Saturday, July 17, 2021


 Eden Robinson. MONKEY BEACH.

This morning I watched Monkey Beach which I had PVRd so that I could FF the ads. How I hate ads, but how thankful I am to have been able to see this relatively new movie at home on my own schedule. Also, seeing it, makes me determined to re-read the novel (twenty years later).

I was curious as I always am to see literature set in Canada adapted for the screen. Here, the setting, Kitamaat, BC, and the waters nearby, is portrayed like another beautiful character in the story—the town, the rainforest land, the teeming waters, and the beaches where they meet.

I have been a fan of this story ever since I was honoured to review an advance coverless copy the year this Eden Robinson first novel was released (2000). She had previously published short story collections, Traplines and Blood Sports; later, a lecture about culture and literature, The Sasquatch At Home, and has since written the trilogy, Son of the Trickster, Trickster Drift, and Return of the Trickster.

My review of Monkey Beach has more than once elicited requests from readers for permission to copy and to include in a class reading list. I remember my two points were:  1) The title does not help me locate the story in Canada as I never associate monkeys with this land, and 2) I wondered whether the writer, seeking elder approval or blessing, self-censored? As a hangover from the taboos of the days when ceremony and ritual were outlawed and people were forbidden to talk about them? Perhaps it is a nod to cultural respect, but it puts the writer in an uncomfortable position of writing one book for two different audiences.

The film makes the lack of communal cultural rituals more obvious. The only community gatherings seem to be basketball and swim-meet competitions. The other gatherings are nuclear family, and the teaching seems to be one on one--the education of a gifted shaman. This seems to leave an impression of individualism. For some readers, it leaves an impression of ‘mental illness’ and a fear that young people seeking help in times of grief and transition are left to flounder inside their own heads.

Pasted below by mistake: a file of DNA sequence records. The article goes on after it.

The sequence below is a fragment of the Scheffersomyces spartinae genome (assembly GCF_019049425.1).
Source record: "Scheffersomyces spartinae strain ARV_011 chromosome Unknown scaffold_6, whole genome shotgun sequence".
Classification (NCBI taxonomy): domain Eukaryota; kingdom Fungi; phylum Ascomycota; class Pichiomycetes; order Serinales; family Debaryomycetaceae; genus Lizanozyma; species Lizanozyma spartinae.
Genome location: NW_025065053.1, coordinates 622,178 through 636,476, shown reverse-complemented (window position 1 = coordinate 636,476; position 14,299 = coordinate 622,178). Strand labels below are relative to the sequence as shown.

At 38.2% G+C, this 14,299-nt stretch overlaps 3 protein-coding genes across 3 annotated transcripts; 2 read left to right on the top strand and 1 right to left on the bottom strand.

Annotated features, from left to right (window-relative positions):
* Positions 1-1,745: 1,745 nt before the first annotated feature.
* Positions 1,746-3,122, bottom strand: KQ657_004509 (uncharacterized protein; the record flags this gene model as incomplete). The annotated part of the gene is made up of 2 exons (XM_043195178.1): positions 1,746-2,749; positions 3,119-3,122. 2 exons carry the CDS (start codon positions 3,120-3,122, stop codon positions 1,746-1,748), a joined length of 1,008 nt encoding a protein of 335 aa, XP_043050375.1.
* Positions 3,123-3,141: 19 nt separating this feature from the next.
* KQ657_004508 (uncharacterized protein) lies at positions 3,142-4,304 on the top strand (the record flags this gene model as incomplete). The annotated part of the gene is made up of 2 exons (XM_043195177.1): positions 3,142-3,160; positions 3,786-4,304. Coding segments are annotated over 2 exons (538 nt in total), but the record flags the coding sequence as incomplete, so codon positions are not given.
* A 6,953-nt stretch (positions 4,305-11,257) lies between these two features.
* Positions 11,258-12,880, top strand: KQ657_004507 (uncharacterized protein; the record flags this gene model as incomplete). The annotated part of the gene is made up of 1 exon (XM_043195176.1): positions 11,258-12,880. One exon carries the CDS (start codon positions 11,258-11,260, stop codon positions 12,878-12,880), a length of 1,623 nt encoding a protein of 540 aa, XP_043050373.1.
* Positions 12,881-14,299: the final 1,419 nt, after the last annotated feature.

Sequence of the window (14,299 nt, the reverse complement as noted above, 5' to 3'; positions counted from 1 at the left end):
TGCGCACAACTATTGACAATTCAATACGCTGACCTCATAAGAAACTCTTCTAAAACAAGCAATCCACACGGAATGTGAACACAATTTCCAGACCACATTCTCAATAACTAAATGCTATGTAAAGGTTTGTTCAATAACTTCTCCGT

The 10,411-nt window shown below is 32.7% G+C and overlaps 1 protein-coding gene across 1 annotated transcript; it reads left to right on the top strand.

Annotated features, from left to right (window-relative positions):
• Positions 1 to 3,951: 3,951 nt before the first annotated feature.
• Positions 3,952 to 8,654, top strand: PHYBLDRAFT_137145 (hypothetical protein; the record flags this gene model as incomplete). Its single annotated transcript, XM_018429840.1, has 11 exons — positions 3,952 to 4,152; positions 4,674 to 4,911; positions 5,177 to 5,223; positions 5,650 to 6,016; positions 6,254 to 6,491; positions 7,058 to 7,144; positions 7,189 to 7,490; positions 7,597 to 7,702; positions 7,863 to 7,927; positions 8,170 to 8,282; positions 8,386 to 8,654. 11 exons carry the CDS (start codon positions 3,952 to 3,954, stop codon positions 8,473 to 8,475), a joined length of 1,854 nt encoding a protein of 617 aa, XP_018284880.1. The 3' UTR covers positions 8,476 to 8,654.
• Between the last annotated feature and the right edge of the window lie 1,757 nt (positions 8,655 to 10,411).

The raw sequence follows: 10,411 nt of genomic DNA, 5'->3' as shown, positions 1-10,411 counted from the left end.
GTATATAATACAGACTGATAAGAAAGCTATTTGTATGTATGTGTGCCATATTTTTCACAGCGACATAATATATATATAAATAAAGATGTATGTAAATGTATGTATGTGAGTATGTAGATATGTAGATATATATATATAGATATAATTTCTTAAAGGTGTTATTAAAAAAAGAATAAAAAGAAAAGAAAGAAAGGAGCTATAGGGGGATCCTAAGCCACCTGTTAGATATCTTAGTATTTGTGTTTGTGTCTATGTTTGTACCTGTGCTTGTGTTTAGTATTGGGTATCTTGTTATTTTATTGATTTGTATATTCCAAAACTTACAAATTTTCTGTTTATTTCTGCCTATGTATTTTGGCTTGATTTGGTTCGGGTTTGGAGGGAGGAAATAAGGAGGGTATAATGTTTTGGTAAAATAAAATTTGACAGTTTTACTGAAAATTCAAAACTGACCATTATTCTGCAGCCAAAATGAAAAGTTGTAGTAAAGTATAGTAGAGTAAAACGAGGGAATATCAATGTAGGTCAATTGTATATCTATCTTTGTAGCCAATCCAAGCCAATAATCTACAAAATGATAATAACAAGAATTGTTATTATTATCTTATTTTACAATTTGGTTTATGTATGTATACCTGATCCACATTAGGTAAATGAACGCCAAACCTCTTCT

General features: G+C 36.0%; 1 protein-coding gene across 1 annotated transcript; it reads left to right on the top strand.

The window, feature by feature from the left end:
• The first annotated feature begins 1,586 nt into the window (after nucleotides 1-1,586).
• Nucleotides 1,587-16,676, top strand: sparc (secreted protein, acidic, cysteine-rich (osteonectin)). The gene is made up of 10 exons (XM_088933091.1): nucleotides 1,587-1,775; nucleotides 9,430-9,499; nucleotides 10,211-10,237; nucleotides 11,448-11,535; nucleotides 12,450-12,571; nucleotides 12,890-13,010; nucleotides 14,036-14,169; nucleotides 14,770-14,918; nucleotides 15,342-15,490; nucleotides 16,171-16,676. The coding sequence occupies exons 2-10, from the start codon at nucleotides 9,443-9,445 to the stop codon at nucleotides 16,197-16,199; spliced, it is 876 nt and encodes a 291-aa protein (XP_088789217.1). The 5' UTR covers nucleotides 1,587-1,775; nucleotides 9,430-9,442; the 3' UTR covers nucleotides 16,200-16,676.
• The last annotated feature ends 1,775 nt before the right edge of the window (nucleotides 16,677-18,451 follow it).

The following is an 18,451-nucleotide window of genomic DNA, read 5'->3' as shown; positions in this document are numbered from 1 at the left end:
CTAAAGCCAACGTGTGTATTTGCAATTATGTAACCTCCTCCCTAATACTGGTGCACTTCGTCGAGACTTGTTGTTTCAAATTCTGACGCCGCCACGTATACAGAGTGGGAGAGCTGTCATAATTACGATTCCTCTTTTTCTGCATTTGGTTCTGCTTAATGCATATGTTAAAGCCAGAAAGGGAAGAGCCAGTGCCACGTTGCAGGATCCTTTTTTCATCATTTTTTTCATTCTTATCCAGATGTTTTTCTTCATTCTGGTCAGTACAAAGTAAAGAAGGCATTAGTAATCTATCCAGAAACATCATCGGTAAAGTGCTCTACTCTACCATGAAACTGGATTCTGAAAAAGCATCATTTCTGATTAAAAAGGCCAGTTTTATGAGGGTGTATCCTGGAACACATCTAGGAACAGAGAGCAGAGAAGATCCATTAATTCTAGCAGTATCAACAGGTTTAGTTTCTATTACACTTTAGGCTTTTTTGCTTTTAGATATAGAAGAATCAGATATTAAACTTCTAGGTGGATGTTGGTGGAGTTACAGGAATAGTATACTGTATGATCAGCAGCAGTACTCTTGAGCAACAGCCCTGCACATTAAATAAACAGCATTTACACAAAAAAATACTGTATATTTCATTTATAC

By self-censoring, omitting necessary information about living cultural traditions, the story can seem to lack a feeling of hope for readers who are unfamiliar with the enduring strength of culture. The film does nod to the on-going disputes among individuals within one community based upon competition between traditional and converted. Will I still feel the same way when I read the novel for a second time? Will I have learned a bit since, in the meantime, after the TRC?

The cast in Monkey Beach the movie is fantastic. I have been an Adam Beach fan since he was eight years old. The cinematography is great, especially the water scenes. And the FX are an improvement on the novel as the “troll” vision has become a mini-dancer in Sasquatch-like regalia. The omission of the Elvis theme is also an improvement as it tightens up the story. We don't see much of Lisa's time in Vancouver but losing herself in the city is understood to be her attempted escape from the losses and the awakenings she does not yet feel ready to face.

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